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Progression of the Interlude:
An aging king awakens and is tested; Vedenar is a heap of rubble and ash; exhausted soldiers cheer the man who engineered the ruin of their nation; an assassin is waiting; soothing lies and reiterated commands send him on his way; speculation and searching ensue; a dying king is visited; a relationship is identified, and an heir designated; a son must kill his father; grief and guilt accumulate.
Quote of the Interlude:
By the light of spheres, Taravangian picked through the tome, poring over translations of his own words written in a language he had invented and then forgotten. Answers. He needed answers.
"Did ever I tell you, Adro, what I asked for?" he whispered as he read.
He was barely listening. "Capacity," he whispered, turning a page. "Capacity to stop what was coming. The capacity to save humankind."
Development of the Interlude:
This is a long interlude, and it is chock-full of information. Not all of it is very nice.
Some trivial notes to start with:
Mrall, Taravangian’s advisor, is a Thaylen with shaved head and eyebrows. Due to the similarity of names and non-traditional hair-styling ... is he associated with Mraize in ways other than country of origin? More to the point, though, just what is it about Mrall that gives him the right to demand that Taravangian undergo his morning testing before breakfast? It’s his duty, but why the phrasing of "It is his right to demand this"? It could be as simple as "I gave him the job of deciding what I’m qualified to do, so he has a right to demand that I test as soon as I wake." And that would probably be reasonable ... but this is Sanderson, and simple and reasonable explanations for anything about a character as mysterious as Taravangian are unacceptable.
Even so, Taravangian is getting his plans and marching orders on a daily basis from the Diagram he wrote on his most brilliant day, as a "gift" from the Nightwatcher. Readers now know that he's fully aware of the return of the Radiants, and that Jasnah was a Surgebinder. Also, that a great deal of his reputation for compassion is based on a facade. (Although readers learned of that to some extent in The Way of Kings, it's made eminently clear that "being seen as compassionate" is part of Taravangian's directive.) Readers also now know that he’s maneuvering to unite all of Roshar under his own direction. However, just how long has this been going on? Did he confide in Gavilar ... as much as Gavilar had in him?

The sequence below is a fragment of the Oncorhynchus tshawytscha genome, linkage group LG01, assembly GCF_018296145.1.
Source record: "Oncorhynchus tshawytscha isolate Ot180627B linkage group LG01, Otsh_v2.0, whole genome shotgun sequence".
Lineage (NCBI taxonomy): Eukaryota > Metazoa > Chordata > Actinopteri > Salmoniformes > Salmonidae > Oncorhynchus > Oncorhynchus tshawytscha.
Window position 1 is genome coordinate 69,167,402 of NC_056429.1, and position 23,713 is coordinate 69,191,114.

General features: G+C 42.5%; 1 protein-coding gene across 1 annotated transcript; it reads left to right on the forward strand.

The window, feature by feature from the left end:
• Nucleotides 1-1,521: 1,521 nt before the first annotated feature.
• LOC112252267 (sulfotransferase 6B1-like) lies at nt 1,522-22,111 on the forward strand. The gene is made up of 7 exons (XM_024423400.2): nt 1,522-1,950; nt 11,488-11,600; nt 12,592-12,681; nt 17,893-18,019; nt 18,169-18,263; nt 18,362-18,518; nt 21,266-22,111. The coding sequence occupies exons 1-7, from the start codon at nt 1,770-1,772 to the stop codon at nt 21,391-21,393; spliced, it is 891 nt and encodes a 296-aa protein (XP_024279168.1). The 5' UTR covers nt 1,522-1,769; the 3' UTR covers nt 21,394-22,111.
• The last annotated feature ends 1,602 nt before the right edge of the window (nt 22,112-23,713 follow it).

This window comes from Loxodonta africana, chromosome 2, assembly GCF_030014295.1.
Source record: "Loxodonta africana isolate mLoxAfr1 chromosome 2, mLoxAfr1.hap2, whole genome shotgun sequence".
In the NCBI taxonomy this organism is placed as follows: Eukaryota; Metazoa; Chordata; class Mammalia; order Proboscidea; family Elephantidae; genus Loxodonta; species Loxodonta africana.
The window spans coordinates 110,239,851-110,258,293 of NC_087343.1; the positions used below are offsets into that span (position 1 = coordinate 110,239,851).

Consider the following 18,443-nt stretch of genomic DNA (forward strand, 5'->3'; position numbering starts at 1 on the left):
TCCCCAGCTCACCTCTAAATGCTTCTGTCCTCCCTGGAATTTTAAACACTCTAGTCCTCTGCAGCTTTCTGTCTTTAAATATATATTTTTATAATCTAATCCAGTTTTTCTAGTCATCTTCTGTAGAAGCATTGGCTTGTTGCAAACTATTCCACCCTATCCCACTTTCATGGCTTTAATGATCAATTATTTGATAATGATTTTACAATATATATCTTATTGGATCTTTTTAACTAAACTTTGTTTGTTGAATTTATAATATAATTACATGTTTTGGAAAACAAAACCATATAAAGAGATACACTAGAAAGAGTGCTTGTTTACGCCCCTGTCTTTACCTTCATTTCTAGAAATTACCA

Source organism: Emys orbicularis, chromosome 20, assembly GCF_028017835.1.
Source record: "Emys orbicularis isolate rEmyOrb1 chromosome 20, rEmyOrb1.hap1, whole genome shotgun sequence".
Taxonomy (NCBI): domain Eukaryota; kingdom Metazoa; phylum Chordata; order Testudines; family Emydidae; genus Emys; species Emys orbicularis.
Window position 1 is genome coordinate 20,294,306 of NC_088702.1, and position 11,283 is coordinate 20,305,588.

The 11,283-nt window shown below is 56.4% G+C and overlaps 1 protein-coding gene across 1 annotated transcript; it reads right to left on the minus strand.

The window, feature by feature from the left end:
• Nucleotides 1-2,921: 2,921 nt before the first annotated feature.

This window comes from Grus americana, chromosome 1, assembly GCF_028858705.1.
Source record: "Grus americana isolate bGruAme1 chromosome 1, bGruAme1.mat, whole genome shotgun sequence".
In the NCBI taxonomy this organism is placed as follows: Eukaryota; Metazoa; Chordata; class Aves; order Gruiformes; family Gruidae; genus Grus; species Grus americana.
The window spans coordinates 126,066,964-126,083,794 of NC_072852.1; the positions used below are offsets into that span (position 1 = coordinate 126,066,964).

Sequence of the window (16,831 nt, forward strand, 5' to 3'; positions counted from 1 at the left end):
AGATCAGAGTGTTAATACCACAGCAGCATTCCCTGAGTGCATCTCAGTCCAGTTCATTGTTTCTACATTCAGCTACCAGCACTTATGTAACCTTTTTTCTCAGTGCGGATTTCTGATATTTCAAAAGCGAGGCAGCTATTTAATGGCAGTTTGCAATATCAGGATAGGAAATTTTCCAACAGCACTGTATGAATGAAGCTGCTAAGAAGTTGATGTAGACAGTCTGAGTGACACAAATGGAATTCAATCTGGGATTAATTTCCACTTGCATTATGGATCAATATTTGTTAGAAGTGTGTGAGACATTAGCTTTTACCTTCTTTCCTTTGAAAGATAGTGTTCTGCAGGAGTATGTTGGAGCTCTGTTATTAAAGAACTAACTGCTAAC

The whole thing is disturbing. Emotion without intellect, genius without empathy. Either one is a recipe for disaster in the ruler of a nation. The saving grace would be that on most days, he’s relatively balanced. The counter, which makes it less "saving" than it could be, is that no matter what, he’s unequivocally dedicated to carrying out the plan he made when he was supremely brilliant ... and had absolutely no compassion.
Taravangian flat-out admits that the only thing he "worships," the only object of faith for him, is his own super-brilliant self and the things he wrote on that one day. The concern is, of course, compounded by such as this:
Hopefully, Moelach hadn’t decided to slumber again. The Death Rattles had, so far, offered them the best way that they’d found to augment the Diagram.
There don’t seem to be any normal spren here - or ... rather, no one bothers to note them - but there is one abnormal spren mentioned.
|“||"I’m not sure what we would even do if we found the thing." An ancient, evil spren was not something he had the resources to tackle. Not yet at least.||”|
Nergaoul is an Unmade, and Taravangian calls it "an ancient, evil spren." Brandon has confirmed that the Unmade are Splinters of Odium. If they go back to the time of the Desolations, that would easily be old enough to qualify as "ancient."
So, does Moelach fit the same description? Brandon has not confirmed this, but as working theories go, it’s reasonably strong. Moelach is referenced several times, being the instigator of the Death Rattles Taravangian uses to correct his Diagram-directed course.
Mrall could loom over a mountain and intimidate the wind itself.
He was deemed "favored of the winds" for someone extraordinarily lucky. Both phrases are very Rosharan.
- Paraphrased from Alice Arneson